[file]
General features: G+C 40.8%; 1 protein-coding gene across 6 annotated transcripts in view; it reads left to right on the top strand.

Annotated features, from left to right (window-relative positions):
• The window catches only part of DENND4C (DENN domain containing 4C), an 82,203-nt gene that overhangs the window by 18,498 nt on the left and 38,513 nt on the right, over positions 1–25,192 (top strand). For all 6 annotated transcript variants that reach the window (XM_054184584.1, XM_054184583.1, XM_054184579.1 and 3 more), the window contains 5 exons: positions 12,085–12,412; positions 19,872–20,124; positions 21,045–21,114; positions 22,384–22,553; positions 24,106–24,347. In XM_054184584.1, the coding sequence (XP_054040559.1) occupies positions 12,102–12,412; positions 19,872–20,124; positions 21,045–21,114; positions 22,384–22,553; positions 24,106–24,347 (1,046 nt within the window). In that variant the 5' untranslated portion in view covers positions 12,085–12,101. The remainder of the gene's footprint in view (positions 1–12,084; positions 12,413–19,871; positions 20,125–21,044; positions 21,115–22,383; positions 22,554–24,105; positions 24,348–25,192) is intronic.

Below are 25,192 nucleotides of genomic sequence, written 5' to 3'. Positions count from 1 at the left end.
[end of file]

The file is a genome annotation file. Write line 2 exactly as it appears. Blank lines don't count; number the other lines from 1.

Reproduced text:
Annotated features, from left to right (window-relative positions):